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My point is this – everything about China-Hong Kong relations is ‘special.’ China has ‘socialism with Chinese characteristics’ (中国特色社会主义). Hong Kong is a ‘special administrative region’ (特别行政区). From my perspective, there has been a great shift in discourse over the past ten years. Hong Kong was ‘normal’, China was ‘special (特).’ One Country, Two Systems was supposed to protect Hong Kong from China’s ‘specialness.’ Hong Kong was wealthy city with a vibrant civil society (公民社会) and good governance. The original idea was always that China would be ‘normal’ by 2047 – not that Hong Kong would become ‘mainlandized’ by then. Everything has changed under Xi Jinping. By China failing to change as it had been expected, and promised by everyone from Hu Jintao to Deng Xiaoping, I think we can say that the current situation is one in which China changed, not Hong Kong. Hong Kongers are reacting to these new changes.  

Finally, look at the differences between Hong Kong and the mainland Han Chinese as distinctive (独特的). One is not better or worse than the other. At the same time, distinction is often created through the social construction of the ‘Other.’ Mainland Chinese people are Hong Kong people’s ‘Other.’ They find similarity amongst themselves by highlighting how different you are. This means they are likely to exaggerate the differences, or intentionally display them.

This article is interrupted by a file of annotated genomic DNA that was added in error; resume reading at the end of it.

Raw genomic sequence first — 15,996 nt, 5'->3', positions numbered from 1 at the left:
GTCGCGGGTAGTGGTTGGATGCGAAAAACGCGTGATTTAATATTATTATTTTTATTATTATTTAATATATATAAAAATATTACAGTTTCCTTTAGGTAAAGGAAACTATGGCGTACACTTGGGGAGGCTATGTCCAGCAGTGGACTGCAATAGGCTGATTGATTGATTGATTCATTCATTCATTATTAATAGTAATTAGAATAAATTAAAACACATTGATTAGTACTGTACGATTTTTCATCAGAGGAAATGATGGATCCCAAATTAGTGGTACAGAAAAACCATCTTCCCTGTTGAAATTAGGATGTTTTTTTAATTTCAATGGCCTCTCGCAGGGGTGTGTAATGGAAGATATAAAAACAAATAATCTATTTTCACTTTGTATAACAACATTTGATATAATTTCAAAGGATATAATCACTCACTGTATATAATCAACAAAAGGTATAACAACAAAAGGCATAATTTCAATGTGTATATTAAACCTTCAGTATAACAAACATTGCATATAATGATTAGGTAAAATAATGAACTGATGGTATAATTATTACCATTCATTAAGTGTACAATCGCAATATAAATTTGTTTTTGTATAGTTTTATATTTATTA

But this is happening in both directions. The Chinese government is trying to make Hong Kong people ‘Others’ by casting them as confused colonial half-breeds (混血儿). You are the ‘real’ ‘traditional’ Chinese person. ‘They’ have forgotten who they really are because of foreign devils (洋鬼子) like Chris Patten (千古罪人,  娼妓, 蛇). But you know Hong Kong people are not so easily fooled – or led! – by anyone. They do their own thing. They always have, they always will. In truth, Hong Kong Chinese culture is what happens when dozens of Chinese communities mesh and meld under almost no governmental cultural guidance. It’s been cultural anarchy. That’s a beautiful and rare thing.

The Chinese Communist Party has fed you ‘wolf milk‘ for all of your life. You have lived in an environment where every movie, newspaper, TV show, book, and teachers all follow the ‘mass line‘ (群众路线). Inside the mainland, they control history. They are terrified of their own past. They have invented a story of the past century that no historian outside of China would agree with. They are terrified of new scholarship. They have frightened people into shutting up (Tiananmen, Changchun,) They are trying to define what it means to be Chinese and what it means to be a Patriot. To love your country, for them, is to love the Party (“没有共产党就没有新中国”, right?).

But it is actually your choice. You are a young scholar. Your task is to step outside this and look at the world from a different angle. It is difficult, but you must question everything and learn to evaluate different claimants to truth. Is Liu Xiaobo a traitor or a patriotZhang Zhenglong? Hu Yaobang? Zhao Ziyang? Teng Biao?  Teng asked the most difficult question: “did we stand on the side of the ‘Tank Man,’ or on the side of the tank?